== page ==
This Week In Landscape | 20 October 2013

The weekly roundup of news and interesting landscape links

The Urban Landscaper | William S. Saunders | Harvard Magazine
Michael Van Valkenburgh Profile

Why Our Brains Love Curvy Architecture | Eric Jaffe | Fast Co. Design
Recently neuroscientists have shown that this affection for curves isn’t just a matter of personal taste; it’s hard-wired into the brain.

Urban planning often a vehicle for obstruction | Robert Nelson | The Age
Planning Australian cities is good in theory, but there’s a catch. No one will agree with the plan. They’ll hate it and will even deny that it’s a plan at all. It’s a farce, a charade, a strategy full of holes and inconsistencies. It isn’t a ”real” plan.

National Park Service Reopens All National Parks | NPS
National Park Service Director Jonathan B. Jarvis today announced that as a result of the passage of a continuing resolution providing federal appropriations, the National Park Service have resumed operations effective October 17.

Martin Barry on Radio Prague podcast
A profile of New York-based landscape architect Martin Barry who last year launched a new festival and conference in Prague called reSITE, focussing on urbanism and rethinking the public space.

How research ecologists can benefit urban design projects | Eurekaa alert
Ecologists conducting field research usually study areas that they hope won’t be disturbed for a while. But in an article published in the November issue of BioScience, “Mapping the Design Process for Urban Ecology Researchers,” Alexander Felson of Yale University and his colleagues describe how ecologists can perform hypothesis-driven research from the start of design through the construction and monitoring phases of major urban projects.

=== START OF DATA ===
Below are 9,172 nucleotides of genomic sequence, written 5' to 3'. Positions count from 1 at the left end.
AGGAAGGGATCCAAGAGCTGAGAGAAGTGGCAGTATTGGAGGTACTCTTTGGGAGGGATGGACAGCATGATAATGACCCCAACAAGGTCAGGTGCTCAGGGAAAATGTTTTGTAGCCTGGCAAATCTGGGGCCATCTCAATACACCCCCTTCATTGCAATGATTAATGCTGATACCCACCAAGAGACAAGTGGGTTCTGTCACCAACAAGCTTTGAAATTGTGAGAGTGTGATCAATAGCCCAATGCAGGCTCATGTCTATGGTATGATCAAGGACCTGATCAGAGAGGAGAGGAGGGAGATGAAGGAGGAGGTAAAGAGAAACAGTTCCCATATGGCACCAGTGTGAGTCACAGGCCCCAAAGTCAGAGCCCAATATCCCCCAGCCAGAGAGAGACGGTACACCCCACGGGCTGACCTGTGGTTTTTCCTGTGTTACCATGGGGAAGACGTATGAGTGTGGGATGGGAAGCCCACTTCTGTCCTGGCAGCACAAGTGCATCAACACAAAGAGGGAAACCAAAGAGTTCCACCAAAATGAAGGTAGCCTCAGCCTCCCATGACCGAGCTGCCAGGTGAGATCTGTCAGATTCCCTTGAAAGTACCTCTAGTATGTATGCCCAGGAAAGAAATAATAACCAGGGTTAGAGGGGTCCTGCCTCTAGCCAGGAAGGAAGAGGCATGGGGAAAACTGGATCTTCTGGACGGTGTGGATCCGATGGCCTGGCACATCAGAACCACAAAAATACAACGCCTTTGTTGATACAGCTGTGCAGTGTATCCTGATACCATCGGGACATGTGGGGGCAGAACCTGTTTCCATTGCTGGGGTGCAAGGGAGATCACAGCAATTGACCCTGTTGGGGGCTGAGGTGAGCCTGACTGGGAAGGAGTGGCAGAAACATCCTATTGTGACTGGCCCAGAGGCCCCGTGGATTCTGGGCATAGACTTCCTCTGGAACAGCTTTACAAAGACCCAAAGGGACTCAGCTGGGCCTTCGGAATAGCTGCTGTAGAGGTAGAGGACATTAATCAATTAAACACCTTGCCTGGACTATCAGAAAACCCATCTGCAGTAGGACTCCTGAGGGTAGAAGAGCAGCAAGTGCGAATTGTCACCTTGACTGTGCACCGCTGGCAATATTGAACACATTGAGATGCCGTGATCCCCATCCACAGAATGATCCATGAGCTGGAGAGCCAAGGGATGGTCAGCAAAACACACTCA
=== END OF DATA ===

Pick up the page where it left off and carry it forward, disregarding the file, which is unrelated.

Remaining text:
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This Week in Landscape | 26 August 2012

Highline
Another week of great landscape links from around the world.

Disney World on the Hudson | Jeremiah Moss | NY Times Op-ed
This article sparked debate this week as Moss came out and stated that “The High Line has become a tourist-clogged catwalk and a catalyst for some of the most rapid gentrification in the city’s history.” Causing a few interesting conversations on the interwebs.

With Funding Tight, Cities are Turning to Green Infrastructure | Jim Robbins | Yale Environment 360
“We’re at a tipping point,” says Katherine Baer of American Rivers, which is working with communities to implement green infrastructure.

Making Green a Primary Color | Harvard Magazine
“Let’s look at the city as an ecological or biological system,” says (Charles) Waldheim.

A Land Art Sanctuary Filled With Eye-Bending Masterpieces | Cliff Kuang | Fast Co.Design
Gibbs has spent the last two decades commissioning notable artists to work on the farm, collecting a menagerie of roughly two dozen pieces that he calls “a sanctuary for the senses.”

Los Angeles Puts a New Park at Its Heart | Jennifer Medina | NY Times (sydicated)
A long article about Grand Park in LA without a mention of the designers – Rios Clementi Hale Studios

Dismayed by a monastery garden’s disrepair, landscape architect resurrects it | Doug Oster | Pittsburgh Post-Gazette
She was determined to renovate the garden. The first step was getting permission.

IMAGE CREDIT: Flickr User m.gifford

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